The Unionist vote share was 96% of the Protestant or brought up Protestant proportion of the population.

    A very good proxy, once you allow for the fact of roughly equal amounts of people from both sides of the religious divide voting for Alliance etc. It has always been a good proxy in the past as well but that this changed dramatically at the 2011 census.

    In 2011 Nationalists had about 42% of the vote share and the population was 45% Catholic or brought up Catholic, while Unionists had about 49.5% of the vote share and the population was 48% Protestant or brought up Protestant.

    So in 2011
    The Nationalist vote share was 93% of the Catholic or brought up Catholic proportion of the population.
    The Unionist vote share was 103% of the Protestant or brought up Protestant proportion of the population.

    The divergence is even more visible when you use religion rather than the “we’ll assign you to a religion whether you like it or not” measure of religion or religion brought up in. Since the former is effectively bounded by the latter we can expect the divergence to continue and the 2021 census to be an even worse proxy for the unionist / nationalist vote share split than the 2011 census was.

    Reasons for the divergence.

    A) About 5% of people who were Catholic or brought up Catholic in 2011 were post 2001 immigrants who don’t speak English as their main language (or their offspring). In reality the 45% Catholic or brought up Catholic figure was actually 43% if we are trying to get a proxy for “descendants of Gaels” as used in the past and that’s what the ballot boxes have confirmed. The Polish / Lithuanian / Portuguese etc. Catholic or brought up Catholics who represent 2% of the total population either don’t vote, vote for Alliance, Greens etc. or are as likely to vote Unionist as Nationalist, or some combination of those three things that makes them neutral to the overall result. OK, in Westminster elections most of them actually can’t vote because they have not acquired British or Irish citizenship, but in that case the same comments apply, they are neutral to the overall result, even though they bump up the Catholic figure by about 2 percentage points in the average constituency.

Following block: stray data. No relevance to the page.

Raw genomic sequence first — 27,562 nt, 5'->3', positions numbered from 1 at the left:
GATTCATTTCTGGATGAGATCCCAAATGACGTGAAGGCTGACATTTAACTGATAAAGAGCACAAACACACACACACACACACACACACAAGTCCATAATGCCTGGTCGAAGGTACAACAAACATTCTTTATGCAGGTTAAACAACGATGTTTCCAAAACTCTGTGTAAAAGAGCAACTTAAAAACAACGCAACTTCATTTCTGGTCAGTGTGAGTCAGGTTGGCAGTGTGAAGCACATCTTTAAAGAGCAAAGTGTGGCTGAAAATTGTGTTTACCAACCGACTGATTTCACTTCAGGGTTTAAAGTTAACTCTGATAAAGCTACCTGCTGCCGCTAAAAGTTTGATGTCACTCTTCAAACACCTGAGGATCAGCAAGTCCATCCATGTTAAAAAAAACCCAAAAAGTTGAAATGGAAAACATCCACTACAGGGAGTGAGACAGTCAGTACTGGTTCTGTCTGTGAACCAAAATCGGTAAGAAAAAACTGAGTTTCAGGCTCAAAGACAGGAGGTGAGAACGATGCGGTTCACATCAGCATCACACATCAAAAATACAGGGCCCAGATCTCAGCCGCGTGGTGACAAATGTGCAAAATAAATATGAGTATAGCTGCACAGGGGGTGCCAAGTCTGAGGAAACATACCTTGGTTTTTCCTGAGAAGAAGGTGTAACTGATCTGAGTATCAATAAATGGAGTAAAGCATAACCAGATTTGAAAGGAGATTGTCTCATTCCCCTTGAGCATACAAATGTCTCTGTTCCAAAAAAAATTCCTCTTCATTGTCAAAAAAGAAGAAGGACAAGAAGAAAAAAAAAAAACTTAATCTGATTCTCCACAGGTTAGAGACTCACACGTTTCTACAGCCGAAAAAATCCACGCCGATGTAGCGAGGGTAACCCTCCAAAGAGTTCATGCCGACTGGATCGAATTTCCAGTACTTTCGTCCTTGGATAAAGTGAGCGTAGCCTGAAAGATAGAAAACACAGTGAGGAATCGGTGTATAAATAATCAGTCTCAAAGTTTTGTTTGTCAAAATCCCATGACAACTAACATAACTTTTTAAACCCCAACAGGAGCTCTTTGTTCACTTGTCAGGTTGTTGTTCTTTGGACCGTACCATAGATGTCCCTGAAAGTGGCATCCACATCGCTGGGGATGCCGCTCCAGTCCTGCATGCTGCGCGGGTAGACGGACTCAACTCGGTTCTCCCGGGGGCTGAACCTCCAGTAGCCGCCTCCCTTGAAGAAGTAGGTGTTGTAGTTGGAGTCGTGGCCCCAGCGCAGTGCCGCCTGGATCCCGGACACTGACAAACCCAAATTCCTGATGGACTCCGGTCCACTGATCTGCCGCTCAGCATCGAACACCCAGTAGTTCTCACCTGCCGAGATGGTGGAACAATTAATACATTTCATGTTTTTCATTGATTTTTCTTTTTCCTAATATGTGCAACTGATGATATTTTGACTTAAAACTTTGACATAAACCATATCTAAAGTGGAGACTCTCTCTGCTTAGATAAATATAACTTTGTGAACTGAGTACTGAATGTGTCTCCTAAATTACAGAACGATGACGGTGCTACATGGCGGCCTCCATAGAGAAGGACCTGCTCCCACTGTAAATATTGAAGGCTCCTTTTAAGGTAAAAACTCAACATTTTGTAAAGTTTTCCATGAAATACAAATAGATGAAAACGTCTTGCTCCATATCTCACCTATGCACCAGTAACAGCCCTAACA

B) The secularisation process and it’s lopsidedness. Unionists presently get nearly 50% of the vote share from a population that is 42% Protestant (41% probably if Orthodox Christians were properly excluded) while Nationalists get 42% of the vote share from a population that is 41% Catholic. Yes, exclusion of under 18s from voting is part of those figures but by far the more important part of the explanation (about 80% of it) is differential secularisation.

  • Submariner

    “I don’t see how you can draw that conclusion from two parties with scarcely any policy difference choosing one candidate to represent both.”

    If your assumption that an agreed unionist candidate was due to little or no policy difference between the parties rather than the old unionist tactic of trying to keep the taigs out then it begs the question why is there not only one unionist party.

  • Comrade Stalin

    FDM:

    I will concede that point completely if you can point me to ANY election in Ireland in the last 100 years where Catholics have voted pro-union. Off you go.

    The crucial mistake is the assumption that Catholics (whatever the word “Catholic” means these days, because it increasingly does not refer to someone who regularly attends Mass) who vote for the SDLP or SF are likely to consistently vote for reunification in the event of a border poll.

    It would silly to pretend that huge numbers of Catholics are pro-union. But it would be equally silly for nationalists to count 100% of them for reunification – or even 90%.

  • Greenflag

    FDM ,

    ‘I agree that there probably are Catholics that at the present time are in favour or maintaining a stable economic link to the UK in the present financial crisis.’

    Full marks for the blee—-ing obvious .

    The broad nationalist /republican community in Northern Ireland have no problem distinguishing the ‘Union ‘ per se from political unionism as represented by local ‘unionist ‘ parties .The former they can live with or without if push ever comes to shove .The latter they simply don’t trust for reasons already alluded to above and for historical political reasons also . This state of affairs seems to suit ‘political ‘ unionism just fine -for now . Longer term it’s a losing hand .

  • mjh

    Nicholas Whyte says: